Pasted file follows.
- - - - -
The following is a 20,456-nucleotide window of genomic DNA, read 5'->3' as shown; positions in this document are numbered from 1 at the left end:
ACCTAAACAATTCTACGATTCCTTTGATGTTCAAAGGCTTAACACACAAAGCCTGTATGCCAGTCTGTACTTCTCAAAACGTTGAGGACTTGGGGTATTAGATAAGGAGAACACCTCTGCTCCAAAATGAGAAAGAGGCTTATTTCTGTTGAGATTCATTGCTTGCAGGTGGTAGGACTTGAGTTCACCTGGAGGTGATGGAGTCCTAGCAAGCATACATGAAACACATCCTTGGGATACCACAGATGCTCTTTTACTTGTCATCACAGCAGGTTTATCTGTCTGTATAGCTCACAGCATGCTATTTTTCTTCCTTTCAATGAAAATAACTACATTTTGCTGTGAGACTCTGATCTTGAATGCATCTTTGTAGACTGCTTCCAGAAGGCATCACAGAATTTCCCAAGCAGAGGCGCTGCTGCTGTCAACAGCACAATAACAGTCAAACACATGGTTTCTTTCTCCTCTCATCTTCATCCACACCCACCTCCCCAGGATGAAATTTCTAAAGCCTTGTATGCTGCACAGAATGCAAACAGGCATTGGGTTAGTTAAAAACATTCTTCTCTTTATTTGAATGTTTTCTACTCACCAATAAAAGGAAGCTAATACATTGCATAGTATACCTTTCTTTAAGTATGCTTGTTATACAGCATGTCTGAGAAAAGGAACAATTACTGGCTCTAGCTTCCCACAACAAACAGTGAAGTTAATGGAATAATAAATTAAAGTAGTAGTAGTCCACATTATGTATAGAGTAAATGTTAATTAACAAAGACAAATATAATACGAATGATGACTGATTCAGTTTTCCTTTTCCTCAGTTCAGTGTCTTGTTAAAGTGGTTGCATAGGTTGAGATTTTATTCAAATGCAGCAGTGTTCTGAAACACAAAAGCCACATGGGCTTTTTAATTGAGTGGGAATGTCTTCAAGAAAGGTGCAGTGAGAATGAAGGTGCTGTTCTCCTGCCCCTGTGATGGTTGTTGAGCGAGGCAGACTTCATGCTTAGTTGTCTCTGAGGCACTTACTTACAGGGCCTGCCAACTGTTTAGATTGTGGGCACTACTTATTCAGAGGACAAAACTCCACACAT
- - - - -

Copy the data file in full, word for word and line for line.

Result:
The following is a 20,456-nucleotide window of genomic DNA, read 5'->3' as shown; positions in this document are numbered from 1 at the left end:
ACCTAAACAATTCTACGATTCCTTTGATGTTCAAAGGCTTAACACACAAAGCCTGTATGCCAGTCTGTACTTCTCAAAACGTTGAGGACTTGGGGTATTAGATAAGGAGAACACCTCTGCTCCAAAATGAGAAAGAGGCTTATTTCTGTTGAGATTCATTGCTTGCAGGTGGTAGGACTTGAGTTCACCTGGAGGTGATGGAGTCCTAGCAAGCATACATGAAACACATCCTTGGGATACCACAGATGCTCTTTTACTTGTCATCACAGCAGGTTTATCTGTCTGTATAGCTCACAGCATGCTATTTTTCTTCCTTTCAATGAAAATAACTACATTTTGCTGTGAGACTCTGATCTTGAATGCATCTTTGTAGACTGCTTCCAGAAGGCATCACAGAATTTCCCAAGCAGAGGCGCTGCTGCTGTCAACAGCACAATAACAGTCAAACACATGGTTTCTTTCTCCTCTCATCTTCATCCACACCCACCTCCCCAGGATGAAATTTCTAAAGCCTTGTATGCTGCACAGAATGCAAACAGGCATTGGGTTAGTTAAAAACATTCTTCTCTTTATTTGAATGTTTTCTACTCACCAATAAAAGGAAGCTAATACATTGCATAGTATACCTTTCTTTAAGTATGCTTGTTATACAGCATGTCTGAGAAAAGGAACAATTACTGGCTCTAGCTTCCCACAACAAACAGTGAAGTTAATGGAATAATAAATTAAAGTAGTAGTAGTCCACATTATGTATAGAGTAAATGTTAATTAACAAAGACAAATATAATACGAATGATGACTGATTCAGTTTTCCTTTTCCTCAGTTCAGTGTCTTGTTAAAGTGGTTGCATAGGTTGAGATTTTATTCAAATGCAGCAGTGTTCTGAAACACAAAAGCCACATGGGCTTTTTAATTGAGTGGGAATGTCTTCAAGAAAGGTGCAGTGAGAATGAAGGTGCTGTTCTCCTGCCCCTGTGATGGTTGTTGAGCGAGGCAGACTTCATGCTTAGTTGTCTCTGAGGCACTTACTTACAGGGCCTGCCAACTGTTTAGATTGTGGGCACTACTTATTCAGAGGACAAAACTCCACACAT